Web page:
Skip the stress: start your housing search early

May 1, 2018

Caleb Bolin

cbolin@uccs.edu

It’s that time of the year. Final exams, forgotten projects and long work shifts fuse together to create an enormous amount of stress.

    On top of all of these responsibilities, many students face another pressing item on their to-do list: finding housing for the fall.

    But there’s one way to alleviate some of that stress: start looking for housing now.

    Every spring, there is a sizeable group of students, including myself, who put off finding a place to live until it is too late.

     Square One Management reports that nationally there are over six million Americans attending college every year. In Colorado Springs, students may find themselves in the middle of the ongoing housing crisis; according to a February 2018 article by The Gazette, there will be a shortage of 26,000 housing units by 2019.

   If you don’t look for housing now, you could end up living in an unsafe environment with random roommates who can be a nightmare to deal with or in a house or apartment that may not fit your lifestyle.

   Some people argue that it is practically impossible to start looking for housing early because there aren’t many options listed or open early in the season to make an offer on.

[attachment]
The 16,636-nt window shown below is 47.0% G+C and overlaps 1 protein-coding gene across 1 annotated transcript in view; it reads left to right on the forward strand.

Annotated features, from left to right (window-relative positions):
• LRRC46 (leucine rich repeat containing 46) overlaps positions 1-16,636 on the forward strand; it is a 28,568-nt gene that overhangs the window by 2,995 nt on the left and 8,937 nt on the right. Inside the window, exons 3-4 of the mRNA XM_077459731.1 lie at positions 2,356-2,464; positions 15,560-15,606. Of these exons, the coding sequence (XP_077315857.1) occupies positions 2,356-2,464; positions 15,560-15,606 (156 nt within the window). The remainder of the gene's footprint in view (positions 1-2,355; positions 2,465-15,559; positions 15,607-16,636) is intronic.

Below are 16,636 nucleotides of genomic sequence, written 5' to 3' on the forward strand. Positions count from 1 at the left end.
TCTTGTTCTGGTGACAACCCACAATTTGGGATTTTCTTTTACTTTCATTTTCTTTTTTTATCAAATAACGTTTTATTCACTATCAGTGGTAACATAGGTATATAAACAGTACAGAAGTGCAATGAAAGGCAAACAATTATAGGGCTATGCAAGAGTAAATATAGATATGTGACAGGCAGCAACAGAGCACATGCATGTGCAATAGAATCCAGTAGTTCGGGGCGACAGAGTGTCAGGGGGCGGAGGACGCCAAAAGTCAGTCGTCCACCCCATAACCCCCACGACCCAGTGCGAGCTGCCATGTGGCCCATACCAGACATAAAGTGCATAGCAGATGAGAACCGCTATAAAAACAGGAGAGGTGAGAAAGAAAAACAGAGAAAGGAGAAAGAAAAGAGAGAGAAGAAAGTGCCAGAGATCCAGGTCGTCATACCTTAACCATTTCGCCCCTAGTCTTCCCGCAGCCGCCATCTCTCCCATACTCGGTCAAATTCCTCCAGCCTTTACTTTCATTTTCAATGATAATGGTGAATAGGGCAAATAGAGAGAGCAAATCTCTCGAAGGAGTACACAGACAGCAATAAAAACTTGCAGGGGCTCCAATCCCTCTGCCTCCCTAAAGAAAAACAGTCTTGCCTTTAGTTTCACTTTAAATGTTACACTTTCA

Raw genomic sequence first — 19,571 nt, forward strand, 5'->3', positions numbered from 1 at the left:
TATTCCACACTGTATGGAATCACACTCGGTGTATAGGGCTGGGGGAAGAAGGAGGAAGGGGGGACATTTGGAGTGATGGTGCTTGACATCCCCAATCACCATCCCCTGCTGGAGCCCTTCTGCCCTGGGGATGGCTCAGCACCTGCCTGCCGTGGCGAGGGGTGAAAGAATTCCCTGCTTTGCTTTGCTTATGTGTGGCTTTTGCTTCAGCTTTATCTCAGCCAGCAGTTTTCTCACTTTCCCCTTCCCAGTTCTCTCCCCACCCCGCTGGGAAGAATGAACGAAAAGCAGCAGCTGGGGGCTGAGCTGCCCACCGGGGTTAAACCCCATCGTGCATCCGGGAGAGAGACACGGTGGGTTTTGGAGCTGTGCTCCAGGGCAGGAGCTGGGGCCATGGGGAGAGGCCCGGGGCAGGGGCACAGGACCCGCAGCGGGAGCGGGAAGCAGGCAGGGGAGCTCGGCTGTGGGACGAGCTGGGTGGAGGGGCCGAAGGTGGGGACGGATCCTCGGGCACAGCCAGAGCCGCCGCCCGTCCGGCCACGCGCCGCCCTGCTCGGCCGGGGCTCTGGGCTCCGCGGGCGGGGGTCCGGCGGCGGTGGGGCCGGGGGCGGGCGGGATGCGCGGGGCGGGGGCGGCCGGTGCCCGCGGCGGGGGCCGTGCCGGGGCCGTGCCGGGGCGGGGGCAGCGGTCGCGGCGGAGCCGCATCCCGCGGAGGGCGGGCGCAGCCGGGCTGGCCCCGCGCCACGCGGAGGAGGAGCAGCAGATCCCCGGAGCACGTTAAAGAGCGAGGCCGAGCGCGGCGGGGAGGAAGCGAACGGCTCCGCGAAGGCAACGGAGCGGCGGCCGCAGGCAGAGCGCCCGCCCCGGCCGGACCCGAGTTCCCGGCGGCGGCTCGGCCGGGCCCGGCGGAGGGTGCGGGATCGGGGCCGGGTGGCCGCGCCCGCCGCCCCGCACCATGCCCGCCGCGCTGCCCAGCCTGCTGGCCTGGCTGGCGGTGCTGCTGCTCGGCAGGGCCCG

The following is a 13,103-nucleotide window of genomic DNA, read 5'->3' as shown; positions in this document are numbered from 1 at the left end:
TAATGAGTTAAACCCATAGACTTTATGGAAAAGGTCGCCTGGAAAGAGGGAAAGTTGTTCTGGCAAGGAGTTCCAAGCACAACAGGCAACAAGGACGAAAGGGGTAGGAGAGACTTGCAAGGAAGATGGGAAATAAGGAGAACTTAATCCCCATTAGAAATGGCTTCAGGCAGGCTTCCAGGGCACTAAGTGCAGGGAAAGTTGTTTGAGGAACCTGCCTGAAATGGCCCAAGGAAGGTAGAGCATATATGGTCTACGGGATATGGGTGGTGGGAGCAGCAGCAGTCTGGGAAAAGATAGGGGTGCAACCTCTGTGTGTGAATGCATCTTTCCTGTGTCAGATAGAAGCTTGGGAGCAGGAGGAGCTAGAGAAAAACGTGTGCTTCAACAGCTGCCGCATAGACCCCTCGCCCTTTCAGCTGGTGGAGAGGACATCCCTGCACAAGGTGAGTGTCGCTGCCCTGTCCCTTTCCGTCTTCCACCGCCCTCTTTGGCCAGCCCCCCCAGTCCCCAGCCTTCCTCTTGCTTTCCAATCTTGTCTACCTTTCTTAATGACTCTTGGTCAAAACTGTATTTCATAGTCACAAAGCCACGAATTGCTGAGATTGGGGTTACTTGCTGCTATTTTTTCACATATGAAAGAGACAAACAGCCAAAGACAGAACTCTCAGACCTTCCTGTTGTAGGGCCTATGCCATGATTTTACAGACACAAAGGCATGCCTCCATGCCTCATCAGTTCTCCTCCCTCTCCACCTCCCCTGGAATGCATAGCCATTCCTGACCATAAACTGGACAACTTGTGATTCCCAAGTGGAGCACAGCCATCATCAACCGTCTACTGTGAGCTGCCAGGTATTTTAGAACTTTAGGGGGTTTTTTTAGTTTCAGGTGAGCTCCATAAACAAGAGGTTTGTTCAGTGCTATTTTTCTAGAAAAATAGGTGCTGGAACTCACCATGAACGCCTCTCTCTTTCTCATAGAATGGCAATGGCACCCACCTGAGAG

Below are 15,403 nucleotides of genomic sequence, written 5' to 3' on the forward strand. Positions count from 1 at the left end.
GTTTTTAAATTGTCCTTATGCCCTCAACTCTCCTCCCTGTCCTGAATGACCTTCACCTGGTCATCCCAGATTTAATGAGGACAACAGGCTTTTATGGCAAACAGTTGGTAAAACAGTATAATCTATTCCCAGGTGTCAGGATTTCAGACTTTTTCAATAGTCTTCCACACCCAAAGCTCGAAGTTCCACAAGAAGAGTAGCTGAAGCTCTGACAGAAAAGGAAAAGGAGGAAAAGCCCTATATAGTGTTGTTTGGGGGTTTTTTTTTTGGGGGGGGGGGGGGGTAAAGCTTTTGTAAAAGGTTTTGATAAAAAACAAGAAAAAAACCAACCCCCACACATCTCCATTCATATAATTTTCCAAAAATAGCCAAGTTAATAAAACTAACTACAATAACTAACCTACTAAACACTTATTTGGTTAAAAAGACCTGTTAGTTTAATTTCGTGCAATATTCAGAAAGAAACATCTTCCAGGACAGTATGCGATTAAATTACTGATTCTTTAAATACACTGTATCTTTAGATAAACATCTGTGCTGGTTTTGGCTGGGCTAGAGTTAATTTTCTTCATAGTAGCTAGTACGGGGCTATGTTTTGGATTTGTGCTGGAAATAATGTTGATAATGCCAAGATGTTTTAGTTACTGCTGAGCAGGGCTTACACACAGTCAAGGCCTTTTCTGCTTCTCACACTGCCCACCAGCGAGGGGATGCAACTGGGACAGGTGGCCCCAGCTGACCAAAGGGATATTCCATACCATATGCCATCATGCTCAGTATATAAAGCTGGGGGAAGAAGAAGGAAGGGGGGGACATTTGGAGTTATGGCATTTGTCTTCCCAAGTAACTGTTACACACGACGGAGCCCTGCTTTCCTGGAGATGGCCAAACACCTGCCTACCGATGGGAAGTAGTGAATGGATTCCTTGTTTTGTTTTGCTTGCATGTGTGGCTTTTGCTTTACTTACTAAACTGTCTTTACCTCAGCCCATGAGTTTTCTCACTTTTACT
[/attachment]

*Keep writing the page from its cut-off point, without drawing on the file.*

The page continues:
However, they need to remember that looking at housing, finding what you want and selecting your future roommates early means that you’re responsible – not that you’re ready to sign a lease.

    So skip the stress: here are three ways to alleviate your housing search process.

    One: prepare in advance. This can seem useless in the moment, but it’s important to remember that most of the accessible housing spots on or near campus have limited space and fill up quickly.

     Two: find people you truly want to live with. Start by asking friends, co-workers or anyone you feel comfortable around. If that doesn’t work some housing options provide roommate forms that can help match you with people who have similar interests and personalities.

     Three: find a place to stay that will be suitable for your lifestyle. This can be a daunting task, since there are a wide variety of options to choose from. 

     A good, easy-to-use website to check out is Uccshousing.com. It that has a simple to use “Where should I live?” tab that compares stats and specs on many housing options for students. The website also has a few helpful tools to help you think through important factors for your final decision.

    Many of the housing facilities that you will be searching for have deadlines for applications, which should only provide an incentive for beginning the housing process early. These options also use exciting motivations such as money, discounts and prize giveaways when you register early with them. 

    Starting your search early gives you time to explore your options, instead of being forced to make a decision last second about a living situation that you will be stuck with for an entire school year, or possibly longer.

    Finding a place to live for the upcoming school year is a necessary process that does not have to be stressful and intimidating if you have some solid tools to guide you.

    Don’t miss out on valuable opportunities to make completing this task convenient and effective for what you personally need.

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